Adult Children of Alcoholics – Surviving the Holidays with Their Dysfunctional Families

The holidays are particularly stressful for most people, let alone ACOAs and those who are survivors of emotional abuse and neglect.

The stinking presumption hangs in the air that families should be together, and that everyone should have merit.

Some of us have family members who want to believe that the holidays are a time to let things slide, as if any abuse they have committed in the past should be dismissed. For many of us survivors of emotional abuse and ACOA, these stinking, sticky assumptions that linger through the holidays only add to our already massive burdens of guilt. We endlessly wonder, once again, as we did as children, wondering if we are the problem. We hear ourselves asking, “Maybe it’s me. Maybe I’m difficult or unforgiving?”

Any ACOA or EAS (emotional abuse survivor) can tell you that part of your recovery work has involved setting some sort of personal boundaries, as well as physical boundaries with others.

We are wounded beings, and many of us still have open, festering wounds that we need to heal.

Just because ACOA has embarked on a recovery program doesn’t mean they can get through the holiday season without some sense of anxiety. In fact, the holidays are an incredible trigger for most of us during the holidays, and it pays to prepare ahead of time for what might happen at the dinner table when all the dysfunctional members of your life gather together, as they make go out of their way to pretend that they are just like any other happy family.

1.) Don’t allow yourself to slip under the veil of denial. It’s better to accept that you’re spending the holidays with energy vampires and emotional lions than to pretend that the people you love don’t have the capacity to hurt you. They do, and if we let them, they will.

2.) Be clear about your personal boundaries. If dad likes to scratch your wounds, or mom likes to passive-aggressively hint at something she knows will provoke a reaction from you, accept it, feel it coming, and then calmly say, “I don’t want to.” I want to talk about it.”

3.) If you feel that you are being attacked, even slightly, and that the rabbit hole is imminent, politely announce that you are not feeling well and that you think you better go. So get up and go.

4.) If you are leaving, leave the house with lots of hugs and a confident tone in your voice, “Oh, I’m sorry, Mom, oh, I’m sorry, Dad, but I feel like I’m about to get sick and I don’t want to to ruin your festive meal. Have a wonderful family celebration, I’ll call you tomorrow.”

5.) If you leave, then leave with a big smile on your face and in your heart, because only to control what was in your power to do so, and no one could bring you down. rabbit hole, or drain you of your energy. Congratulations! You have just learned to take responsibility for your happiness.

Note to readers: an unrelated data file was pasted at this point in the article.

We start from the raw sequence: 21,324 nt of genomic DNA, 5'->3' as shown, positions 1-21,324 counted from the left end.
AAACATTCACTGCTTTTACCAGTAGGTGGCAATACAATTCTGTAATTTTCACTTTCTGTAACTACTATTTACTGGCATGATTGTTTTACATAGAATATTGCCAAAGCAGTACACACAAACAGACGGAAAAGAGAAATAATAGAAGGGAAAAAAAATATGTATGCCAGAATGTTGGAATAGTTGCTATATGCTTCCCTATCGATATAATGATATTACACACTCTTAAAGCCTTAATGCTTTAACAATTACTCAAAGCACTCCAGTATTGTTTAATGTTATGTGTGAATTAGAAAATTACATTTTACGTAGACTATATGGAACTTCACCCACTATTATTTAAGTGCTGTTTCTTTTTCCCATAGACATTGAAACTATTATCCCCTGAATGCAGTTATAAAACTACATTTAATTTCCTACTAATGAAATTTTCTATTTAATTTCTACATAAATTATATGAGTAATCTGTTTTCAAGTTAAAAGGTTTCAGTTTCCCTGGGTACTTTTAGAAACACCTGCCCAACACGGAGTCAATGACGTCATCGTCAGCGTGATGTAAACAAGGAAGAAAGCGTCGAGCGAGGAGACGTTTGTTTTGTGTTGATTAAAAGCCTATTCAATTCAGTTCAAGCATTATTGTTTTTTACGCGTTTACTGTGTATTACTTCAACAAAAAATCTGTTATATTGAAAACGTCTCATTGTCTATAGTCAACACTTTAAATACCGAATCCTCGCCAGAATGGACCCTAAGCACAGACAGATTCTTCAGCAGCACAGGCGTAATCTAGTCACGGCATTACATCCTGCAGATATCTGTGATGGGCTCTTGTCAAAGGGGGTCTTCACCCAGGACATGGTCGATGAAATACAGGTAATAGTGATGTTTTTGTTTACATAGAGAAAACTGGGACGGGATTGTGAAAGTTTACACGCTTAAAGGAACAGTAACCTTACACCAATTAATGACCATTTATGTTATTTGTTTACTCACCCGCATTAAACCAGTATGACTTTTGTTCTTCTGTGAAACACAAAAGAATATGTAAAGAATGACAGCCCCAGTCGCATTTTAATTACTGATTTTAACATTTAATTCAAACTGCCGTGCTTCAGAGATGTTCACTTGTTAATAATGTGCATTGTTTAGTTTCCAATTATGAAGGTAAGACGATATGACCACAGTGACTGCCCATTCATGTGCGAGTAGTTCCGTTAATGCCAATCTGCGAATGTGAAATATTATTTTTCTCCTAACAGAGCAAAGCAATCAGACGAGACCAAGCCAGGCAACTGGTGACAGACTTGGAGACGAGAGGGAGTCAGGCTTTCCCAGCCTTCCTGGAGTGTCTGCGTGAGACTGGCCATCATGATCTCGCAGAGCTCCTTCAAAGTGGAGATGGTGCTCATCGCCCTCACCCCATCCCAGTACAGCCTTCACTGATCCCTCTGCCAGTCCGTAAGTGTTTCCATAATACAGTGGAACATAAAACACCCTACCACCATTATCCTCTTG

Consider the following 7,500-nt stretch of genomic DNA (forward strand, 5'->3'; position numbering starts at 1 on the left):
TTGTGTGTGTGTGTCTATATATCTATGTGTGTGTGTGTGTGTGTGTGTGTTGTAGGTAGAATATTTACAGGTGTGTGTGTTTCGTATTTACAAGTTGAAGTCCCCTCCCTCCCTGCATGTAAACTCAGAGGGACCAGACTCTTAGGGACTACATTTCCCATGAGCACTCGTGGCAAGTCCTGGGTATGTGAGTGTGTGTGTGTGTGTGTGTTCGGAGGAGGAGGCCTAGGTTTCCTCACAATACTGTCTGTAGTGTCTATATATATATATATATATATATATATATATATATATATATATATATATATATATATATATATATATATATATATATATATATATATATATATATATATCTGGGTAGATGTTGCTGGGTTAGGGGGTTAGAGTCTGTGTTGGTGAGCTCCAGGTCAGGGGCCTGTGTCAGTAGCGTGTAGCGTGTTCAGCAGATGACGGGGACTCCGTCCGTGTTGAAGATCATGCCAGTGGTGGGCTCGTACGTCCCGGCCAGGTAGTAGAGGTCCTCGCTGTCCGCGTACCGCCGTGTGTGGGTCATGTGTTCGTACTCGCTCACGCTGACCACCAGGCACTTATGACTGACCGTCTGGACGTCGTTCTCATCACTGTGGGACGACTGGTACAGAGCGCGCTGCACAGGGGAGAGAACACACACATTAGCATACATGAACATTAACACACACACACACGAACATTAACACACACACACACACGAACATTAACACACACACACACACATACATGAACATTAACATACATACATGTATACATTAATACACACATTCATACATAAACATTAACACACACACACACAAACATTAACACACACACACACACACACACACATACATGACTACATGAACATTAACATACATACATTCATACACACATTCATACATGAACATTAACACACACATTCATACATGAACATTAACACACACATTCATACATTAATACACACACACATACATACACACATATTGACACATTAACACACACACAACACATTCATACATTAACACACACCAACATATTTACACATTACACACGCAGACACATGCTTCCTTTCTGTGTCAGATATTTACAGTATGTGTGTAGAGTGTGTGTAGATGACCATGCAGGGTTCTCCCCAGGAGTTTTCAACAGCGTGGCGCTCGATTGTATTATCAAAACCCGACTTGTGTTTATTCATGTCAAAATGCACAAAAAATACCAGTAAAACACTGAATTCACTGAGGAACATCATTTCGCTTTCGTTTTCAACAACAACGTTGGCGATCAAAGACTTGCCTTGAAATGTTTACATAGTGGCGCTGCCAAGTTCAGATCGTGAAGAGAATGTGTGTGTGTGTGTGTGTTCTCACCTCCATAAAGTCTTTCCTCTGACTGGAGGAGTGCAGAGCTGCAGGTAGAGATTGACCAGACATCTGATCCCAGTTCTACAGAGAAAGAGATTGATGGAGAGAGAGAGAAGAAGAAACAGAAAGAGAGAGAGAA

6.) Put on your headphones and immediately do an affirmation meditation, or a calming meditation. I’ll include one below. Take a deep breath and focus on the fact that you took control.

7.) If you feel like crying, then cry, let it out…but when you’re done, know that you took care of him, and that maybe for the first time in his life, he’s learned that you’re the boss of yourself.

8.) Go to bed early and in the morning prepare yourself a wonderful Christmas breakfast. Light a candle for your table, ‘just for you’.

9.) Journal about your feelings and thoughts, and get in touch with the personal power within you that allowed you to set personal boundaries with your family.

10.) Call a friend or coworker who you know accepts you for who you are. Just enjoy the simplicity of the conversation and think that if you learn to keep setting limits, your life will start to change for the better, and maybe next year, you will be surrounded by people who respect your limits as much as your soul. And be prepared, you may not be surrounded by the people you think you are.

This holiday season, know that you are not alone. This is a particularly difficult season for all of us.

But let’s not forget that the advertising we see and feel is generated by the economy. The holiday season is all about making a profit for retailers, and the extra buzz we feel in the air, and all those assumptions we can’t help but notice, yes, it’s all marketing, dear ones.

The masses of men are seen as little more than cattle, who have the ability to feed the source of income.

Do not fall prey to the subliminal messages that advertising throws at our stores.

Don’t be fooled by all the Christmas music you’re hearing in every store you walk through this season.

Do not allow unseen or visible forces to dictate your mood, or how you perceive yourself, or this world any longer.

Wake up dear, it’s all an illusion.

You are the boss of you.

You have the power.

You are loved.